BBC Homepage World Service Education
BBC Homepagelow graphics version | feedback | help
BBC News Online
 You are in: UK
Front Page 
World 
UK 
England 
Northern Ireland 
Scotland 
Wales 
UK Politics 
Business 
Sci/Tech 
Health 
Education 
Entertainment 
Talking Point 
In Depth 
AudioVideo 

Tuesday, 10 April, 2001, 12:54 GMT 13:54 UK
Colin Myler: In the frame
Colin Myler
Myler once marketed rugby league in Europe
Sunday Mirror editor Colin Myler could face criminal charges and even jail following the collapse of the Leeds footballers' trial.

On Monday a Hull Crown Court judge dismissed the jury after three days of deliberations and eight weeks of evidence in a trial costing an estimated 8m.

It followed the publication of an article in the Sunday Mirror.

Criminal charges for contempt of court could be brought against both the newspaper and Mr Myler.

Fleet Street career

If found guilty, Mr Myler, could be jailed though it is more likely a fine would be levied against the newspaper, which denies contempt.

Mr Myler, from Liverpool, began his journalism career at a news agency in Southport.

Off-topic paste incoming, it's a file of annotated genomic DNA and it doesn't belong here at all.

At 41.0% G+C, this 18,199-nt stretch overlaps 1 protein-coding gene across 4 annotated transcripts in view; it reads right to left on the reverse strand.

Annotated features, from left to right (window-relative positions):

By the age of 22 he was working on Fleet Street.

He began as a reporter on The Sun before moving to the Daily Mail.

He was eventually made news editor on the Sunday People but switched to the Today newspaper when it launched in 1985.

Princess Diana

His first stint as Sunday Mirror editor began late in 1992 when he was brought in to replace Bridget Rowe.

Within months he was at the centre of a row over a decision to print pictures of Princess Diana working out at an exclusive gym.

He moved across to the Daily Mirror in 1994 but sales slumped and in 1995 he was replaced by current Mirror editor Piers Morgan.

Journalists crowded outside Hull Crown Court
The footballers trial attracted huge media interest
In a career change, Mr Myler left newspapers to head the newly-formed Super League Europe, a marketing organisation for rugby league.

Within 15 months he was wooed back to journalism, taking the helm at the Sunday Mirror in 1998 for a second time.

Under his editorship, the rapid decline in sales has slowed though the red-top is still unable to buck the downward trend afflicting the Sunday newspaper market.

Search BBC News Online

Advanced search options
Launch console
BBC RADIO NEWS
BBC ONE TV NEWS
WORLD NEWS SUMMARY
PROGRAMMES GUIDE
See also:

10 Apr 01 | UK
Footballers face retrial
Internet links:


The BBC is not responsible for the content of external internet sites

Links to more UK stories are at the foot of the page.


E-mail this story to a friend

Links to more UK stories